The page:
Our inaugural investment blog is, like most 'firsts', full of trepidation. At worst we will have found out that our competitive advantage ought to be put to work elsewhere. At best, we will have proven that our experience and passion for investing are being put to good use and can help you, and ourselves, gain clarity in the convoluted and at times cliquish world of investing.
Due to the export-intensiveness of its economy, South Korea is at the cross roads of the global trade network and tends to be a leading indicator of major turns in global trade. To the extent that other emerging markets mimic its export-dependent model of development, they are likely to confront similar headwinds. Conversely however, sub-sectors of equity markets in advanced economies suggest that foreign exposure is actually a blessing and not a curse, even in the current pervasive reign of trade wars.
The slowdown in global trade is holding South Korea's economy hostage for South Korea has become a trade dependent economy with total trade at 77% of GDP (as of 2016, World Bank). However, the changes in the level of exports reflect the changing level of demand from the rest of the world, and according to the World Bank, exports of goods and services accounted for 42% of South Korea's GDP in 2016, which is below the 2011 peak at 56%. Further, data from the Korean Customs Service show that exports continue to plunge, forcing the South Korean government to downgrade this year's economic growth target to 2.0-2.1% from the previous target of 2.4-2.5%. While the summer banquet was rather piquant, investors are about to experience the indigestion that comes from overindulgence (the global kimchi put).
Consider, for example, the overlay of the multi-year Kospi index with the twelve month percent changes in global trade volumes. While it may or may not be debatable whether the Kospi is correlated to global trade when the former is trending, it does respond to major cyclical turns. For a view on the Kospi we turn to the index's technicals: it does not appear as if the downtrend in the Kospi index, and its underperformance vs. the overall emerging markets index has run its course. With further downside risk still possible for the Kospi, the warning signs for trade, therefore, remains in place.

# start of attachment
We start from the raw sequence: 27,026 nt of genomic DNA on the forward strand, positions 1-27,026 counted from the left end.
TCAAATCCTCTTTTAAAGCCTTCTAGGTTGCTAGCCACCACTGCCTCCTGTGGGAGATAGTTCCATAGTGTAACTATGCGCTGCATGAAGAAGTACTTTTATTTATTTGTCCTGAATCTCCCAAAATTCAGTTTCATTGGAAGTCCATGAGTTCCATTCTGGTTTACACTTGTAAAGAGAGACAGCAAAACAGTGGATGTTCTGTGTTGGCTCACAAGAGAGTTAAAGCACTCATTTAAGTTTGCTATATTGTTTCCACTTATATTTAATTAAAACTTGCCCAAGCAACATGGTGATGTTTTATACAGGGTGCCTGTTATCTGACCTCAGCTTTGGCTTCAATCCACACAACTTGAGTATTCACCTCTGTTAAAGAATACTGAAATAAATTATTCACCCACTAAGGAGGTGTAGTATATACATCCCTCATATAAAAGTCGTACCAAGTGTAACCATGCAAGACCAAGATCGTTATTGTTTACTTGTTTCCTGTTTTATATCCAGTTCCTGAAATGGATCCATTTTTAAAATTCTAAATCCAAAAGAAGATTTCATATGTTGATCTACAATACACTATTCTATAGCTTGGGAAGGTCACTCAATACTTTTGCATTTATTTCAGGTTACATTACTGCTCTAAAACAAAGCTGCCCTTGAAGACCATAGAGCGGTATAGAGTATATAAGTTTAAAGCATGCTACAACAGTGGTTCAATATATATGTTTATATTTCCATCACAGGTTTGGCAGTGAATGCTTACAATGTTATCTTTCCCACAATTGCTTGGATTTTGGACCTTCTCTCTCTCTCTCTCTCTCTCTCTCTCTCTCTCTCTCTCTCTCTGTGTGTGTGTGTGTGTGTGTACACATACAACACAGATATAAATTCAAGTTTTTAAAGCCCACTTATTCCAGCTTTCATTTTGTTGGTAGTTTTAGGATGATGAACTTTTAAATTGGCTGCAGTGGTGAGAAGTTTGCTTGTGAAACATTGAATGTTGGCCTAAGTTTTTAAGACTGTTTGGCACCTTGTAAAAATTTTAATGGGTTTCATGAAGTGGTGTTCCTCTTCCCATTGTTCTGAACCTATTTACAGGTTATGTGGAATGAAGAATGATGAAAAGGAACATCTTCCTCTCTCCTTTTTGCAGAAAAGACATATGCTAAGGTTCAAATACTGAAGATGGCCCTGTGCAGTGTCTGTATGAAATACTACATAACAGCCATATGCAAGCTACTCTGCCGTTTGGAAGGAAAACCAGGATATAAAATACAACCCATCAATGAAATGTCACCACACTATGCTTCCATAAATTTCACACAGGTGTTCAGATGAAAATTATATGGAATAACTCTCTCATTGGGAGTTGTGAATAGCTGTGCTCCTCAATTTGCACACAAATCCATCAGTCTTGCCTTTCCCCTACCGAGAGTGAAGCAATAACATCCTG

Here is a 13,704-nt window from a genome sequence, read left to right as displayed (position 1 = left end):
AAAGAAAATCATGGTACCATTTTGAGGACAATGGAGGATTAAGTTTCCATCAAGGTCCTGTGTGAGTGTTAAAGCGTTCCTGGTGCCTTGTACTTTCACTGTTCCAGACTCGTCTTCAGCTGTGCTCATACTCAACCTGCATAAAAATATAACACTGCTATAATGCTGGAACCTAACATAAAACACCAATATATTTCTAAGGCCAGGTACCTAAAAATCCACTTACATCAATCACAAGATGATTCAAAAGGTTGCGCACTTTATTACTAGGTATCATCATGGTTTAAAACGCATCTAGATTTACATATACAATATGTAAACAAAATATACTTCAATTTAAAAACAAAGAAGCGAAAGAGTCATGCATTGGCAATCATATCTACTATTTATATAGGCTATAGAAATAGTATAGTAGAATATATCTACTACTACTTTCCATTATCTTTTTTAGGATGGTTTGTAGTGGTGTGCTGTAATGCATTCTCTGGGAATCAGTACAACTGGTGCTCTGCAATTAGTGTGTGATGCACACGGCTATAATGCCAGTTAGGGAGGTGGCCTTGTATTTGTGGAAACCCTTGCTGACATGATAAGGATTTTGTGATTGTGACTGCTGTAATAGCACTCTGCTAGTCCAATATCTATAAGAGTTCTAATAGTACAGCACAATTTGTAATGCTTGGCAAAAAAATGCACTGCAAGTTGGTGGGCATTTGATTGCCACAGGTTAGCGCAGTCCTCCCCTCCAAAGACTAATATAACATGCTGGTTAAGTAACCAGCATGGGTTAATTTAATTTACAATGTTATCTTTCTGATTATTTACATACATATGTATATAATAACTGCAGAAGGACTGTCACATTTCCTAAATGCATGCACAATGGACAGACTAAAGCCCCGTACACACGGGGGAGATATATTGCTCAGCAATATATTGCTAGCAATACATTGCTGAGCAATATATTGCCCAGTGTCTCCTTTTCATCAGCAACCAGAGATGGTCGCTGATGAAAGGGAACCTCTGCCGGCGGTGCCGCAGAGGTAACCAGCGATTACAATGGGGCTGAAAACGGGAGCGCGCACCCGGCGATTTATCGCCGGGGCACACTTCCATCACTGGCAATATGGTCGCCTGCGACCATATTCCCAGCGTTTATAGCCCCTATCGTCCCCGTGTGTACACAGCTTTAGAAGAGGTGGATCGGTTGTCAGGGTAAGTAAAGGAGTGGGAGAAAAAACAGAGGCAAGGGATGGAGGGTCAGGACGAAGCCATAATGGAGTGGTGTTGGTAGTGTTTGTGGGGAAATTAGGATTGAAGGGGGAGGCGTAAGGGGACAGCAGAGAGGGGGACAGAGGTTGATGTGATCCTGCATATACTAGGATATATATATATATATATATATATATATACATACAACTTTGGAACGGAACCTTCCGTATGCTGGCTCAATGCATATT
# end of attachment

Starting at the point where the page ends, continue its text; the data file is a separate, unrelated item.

The news-flow provide little solace: South Korea and Japan are in an all out trade-fueled dispute, the US-China and EU-UK relationship still up in the air, ditto for Mercosur-EU. In short, protectionism has the upper hand in the sphere of policy making. However, one would not think so by looking at the performance of certain sub sectors of the equity markets in advanced economies.
US and European aggregate company revenues show a growing differential in the performance between the overall market and the universe of companies with higher than average foreign exposure. S&P 500 companies with a majority of foreign revenue exposure (> 50%) have outperformed the broad market index (and by implication their domestic-focused peers) over the past few years. A similar dynamic is seen in Europe where the outperformance of the S&P Europe 350 Index of companies with majority of foreign revenues is even larger versus the broad market. The price changes for the US S&P 500 foreign revenue exposure index is 176.3% versus 175.7% for the overall market. While the price changes for the S&P Europe 350 foreign revenue exposure index is 78.8% versus 52.8% for the overall market (40.8% versus 20.2% in US dollars, respectively).
If there is any insight from this it is that the best defense against the headwinds of trade wars is a well integrated profitable global supply chain. Moreover, it speaks to the value of discerning company specific narratives and fundamental differentials. For instance, United Airlines is a constituent of the universe of S&P companies with higher than average earnings coming from outside the US, yet American Airlines is not included in the S&P 500 foreign revenue exposure index, though they have similar levels of market capitalization and belong to the same industry group.
While the warning signs for trade remain in place, what matters for global equity investors is the relative return potential of industry groups and their constituents. We intend to identify the drivers of outperformance of US and European companies with a majority of foreign revenue exposure relative to their domestic-focused peers in a follow up post. For now, our research suggests that investors consider the merits of foreign exposure within the context of global trade conditions, perhaps foreshadowed by South Korea.